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Role-based Access Control (RBAC)


RBAC is one of the most common authorization models. In RBAC we define permissions for operations that a user can perform on a resource. Permissions are then grouped into roles which are then assigned to a subject (user, group, etc).


Imagine a wiki. Users can create, view, edit or delete wiki pages, so the permissions would be view, edit, and delete. We can then map those permissions to viewer, editor, and admin roles. The table below indicates each role and the associated permissions.

editorview, edit
adminview, edit, delete

As you can see each role has one or more permissions, and we can now assign each user the appropriate roles. Notice the roles are global: for example, if you are an editor, you can edit all the wiki pages. For a wiki used by a small team, this may be fine; however, it probably won't work for a company-wide document system.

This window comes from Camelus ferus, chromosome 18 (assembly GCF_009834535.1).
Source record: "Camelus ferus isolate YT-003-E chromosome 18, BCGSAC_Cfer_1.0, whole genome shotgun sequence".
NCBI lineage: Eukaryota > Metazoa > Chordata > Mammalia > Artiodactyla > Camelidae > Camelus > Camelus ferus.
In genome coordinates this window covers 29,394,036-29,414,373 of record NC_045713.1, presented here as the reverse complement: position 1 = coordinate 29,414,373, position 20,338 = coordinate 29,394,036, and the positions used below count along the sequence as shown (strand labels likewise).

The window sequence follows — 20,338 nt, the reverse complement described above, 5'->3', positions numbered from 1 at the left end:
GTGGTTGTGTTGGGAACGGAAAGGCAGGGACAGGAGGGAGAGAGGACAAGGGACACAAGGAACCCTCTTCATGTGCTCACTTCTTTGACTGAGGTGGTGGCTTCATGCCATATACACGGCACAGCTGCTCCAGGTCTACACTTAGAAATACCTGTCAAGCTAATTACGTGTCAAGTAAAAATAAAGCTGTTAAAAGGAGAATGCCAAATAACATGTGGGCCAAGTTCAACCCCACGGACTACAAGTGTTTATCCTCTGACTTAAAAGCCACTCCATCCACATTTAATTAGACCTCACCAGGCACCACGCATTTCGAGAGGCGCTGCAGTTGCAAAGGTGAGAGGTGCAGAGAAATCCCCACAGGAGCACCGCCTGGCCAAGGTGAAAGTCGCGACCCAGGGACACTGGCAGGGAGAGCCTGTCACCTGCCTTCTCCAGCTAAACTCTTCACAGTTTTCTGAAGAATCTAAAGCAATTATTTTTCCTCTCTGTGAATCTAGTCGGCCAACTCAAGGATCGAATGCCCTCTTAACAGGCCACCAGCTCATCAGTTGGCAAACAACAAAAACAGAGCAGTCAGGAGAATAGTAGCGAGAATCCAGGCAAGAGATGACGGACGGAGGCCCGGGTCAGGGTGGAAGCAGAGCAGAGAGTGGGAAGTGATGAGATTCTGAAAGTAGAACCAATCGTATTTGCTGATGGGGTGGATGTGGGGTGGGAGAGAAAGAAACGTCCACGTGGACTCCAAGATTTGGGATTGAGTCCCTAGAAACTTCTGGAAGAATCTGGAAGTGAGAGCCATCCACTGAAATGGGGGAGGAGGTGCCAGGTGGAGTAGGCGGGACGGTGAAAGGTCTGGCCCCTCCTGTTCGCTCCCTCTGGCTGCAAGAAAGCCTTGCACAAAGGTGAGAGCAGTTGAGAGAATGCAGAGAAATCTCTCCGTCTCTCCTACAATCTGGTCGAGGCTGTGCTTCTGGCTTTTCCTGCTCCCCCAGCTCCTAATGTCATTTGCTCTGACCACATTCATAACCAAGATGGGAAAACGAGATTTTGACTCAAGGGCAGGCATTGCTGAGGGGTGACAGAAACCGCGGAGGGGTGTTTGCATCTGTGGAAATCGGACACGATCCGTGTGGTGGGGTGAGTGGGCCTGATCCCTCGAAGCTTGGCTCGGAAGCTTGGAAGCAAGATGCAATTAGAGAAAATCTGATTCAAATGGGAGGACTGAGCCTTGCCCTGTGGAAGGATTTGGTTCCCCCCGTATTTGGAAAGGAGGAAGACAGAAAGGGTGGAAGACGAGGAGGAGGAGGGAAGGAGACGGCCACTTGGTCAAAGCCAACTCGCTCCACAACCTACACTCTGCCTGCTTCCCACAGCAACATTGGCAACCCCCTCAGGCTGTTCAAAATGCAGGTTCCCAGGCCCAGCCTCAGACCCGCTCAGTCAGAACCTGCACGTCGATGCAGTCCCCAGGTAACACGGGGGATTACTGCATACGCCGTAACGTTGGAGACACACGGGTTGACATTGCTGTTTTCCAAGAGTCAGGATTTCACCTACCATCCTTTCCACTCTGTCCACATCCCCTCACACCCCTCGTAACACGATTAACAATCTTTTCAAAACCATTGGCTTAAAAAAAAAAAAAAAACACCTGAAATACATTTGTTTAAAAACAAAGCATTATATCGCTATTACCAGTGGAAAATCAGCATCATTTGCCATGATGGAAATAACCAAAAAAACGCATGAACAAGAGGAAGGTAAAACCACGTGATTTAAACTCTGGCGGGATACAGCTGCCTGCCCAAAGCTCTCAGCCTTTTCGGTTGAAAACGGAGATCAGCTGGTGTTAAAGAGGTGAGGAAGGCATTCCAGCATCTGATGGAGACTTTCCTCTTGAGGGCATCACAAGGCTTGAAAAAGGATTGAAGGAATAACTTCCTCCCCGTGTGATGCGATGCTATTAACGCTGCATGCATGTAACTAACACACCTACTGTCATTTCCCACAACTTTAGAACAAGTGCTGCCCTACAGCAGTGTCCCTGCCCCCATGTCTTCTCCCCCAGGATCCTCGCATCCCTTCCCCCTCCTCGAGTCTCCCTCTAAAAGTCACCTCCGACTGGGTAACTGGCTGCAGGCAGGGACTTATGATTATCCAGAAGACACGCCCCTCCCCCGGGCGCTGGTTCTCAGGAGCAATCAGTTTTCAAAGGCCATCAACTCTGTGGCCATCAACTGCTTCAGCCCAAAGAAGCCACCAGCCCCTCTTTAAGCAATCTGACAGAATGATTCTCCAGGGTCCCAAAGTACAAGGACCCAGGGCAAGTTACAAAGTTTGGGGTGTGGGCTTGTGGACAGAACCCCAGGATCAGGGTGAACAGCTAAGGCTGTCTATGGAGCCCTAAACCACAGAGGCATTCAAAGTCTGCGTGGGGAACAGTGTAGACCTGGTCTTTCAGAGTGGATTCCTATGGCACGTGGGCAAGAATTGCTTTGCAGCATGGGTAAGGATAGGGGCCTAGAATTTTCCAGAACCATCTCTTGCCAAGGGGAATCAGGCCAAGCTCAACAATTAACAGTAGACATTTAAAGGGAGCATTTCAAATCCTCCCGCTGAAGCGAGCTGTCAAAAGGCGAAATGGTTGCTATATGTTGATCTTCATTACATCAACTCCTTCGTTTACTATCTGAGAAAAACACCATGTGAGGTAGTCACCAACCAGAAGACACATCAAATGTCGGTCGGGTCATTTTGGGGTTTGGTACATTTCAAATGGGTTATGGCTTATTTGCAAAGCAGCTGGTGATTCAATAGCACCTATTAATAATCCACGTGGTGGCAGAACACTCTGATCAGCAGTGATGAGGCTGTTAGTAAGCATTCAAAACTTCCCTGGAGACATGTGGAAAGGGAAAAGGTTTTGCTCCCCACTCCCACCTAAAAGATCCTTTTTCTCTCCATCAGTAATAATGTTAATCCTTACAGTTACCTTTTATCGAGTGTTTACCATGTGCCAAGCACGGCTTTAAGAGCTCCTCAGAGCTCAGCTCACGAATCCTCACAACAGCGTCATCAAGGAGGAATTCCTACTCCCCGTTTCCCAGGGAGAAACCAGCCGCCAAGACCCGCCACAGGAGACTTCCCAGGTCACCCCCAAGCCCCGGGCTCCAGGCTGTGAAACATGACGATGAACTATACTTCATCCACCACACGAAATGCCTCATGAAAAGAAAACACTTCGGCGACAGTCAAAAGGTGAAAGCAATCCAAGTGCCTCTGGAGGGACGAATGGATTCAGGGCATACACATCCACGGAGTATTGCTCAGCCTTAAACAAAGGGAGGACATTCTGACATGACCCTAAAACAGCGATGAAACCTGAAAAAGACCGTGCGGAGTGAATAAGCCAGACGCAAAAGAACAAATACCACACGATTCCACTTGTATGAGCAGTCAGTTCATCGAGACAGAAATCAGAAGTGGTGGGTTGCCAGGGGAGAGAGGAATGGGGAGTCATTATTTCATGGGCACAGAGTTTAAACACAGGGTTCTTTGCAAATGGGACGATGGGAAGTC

Pros and Cons

The table below indicates the pros and cons of using an RBAC model:

Easy to stand upDoesn't scale, hard to manage as the system grows
Easy to reason about, modify, and auditCan lead to role explosion
Great for applications with a small set of predefined roles and permissionsNot sufficient for complex systems needing fine-grained access management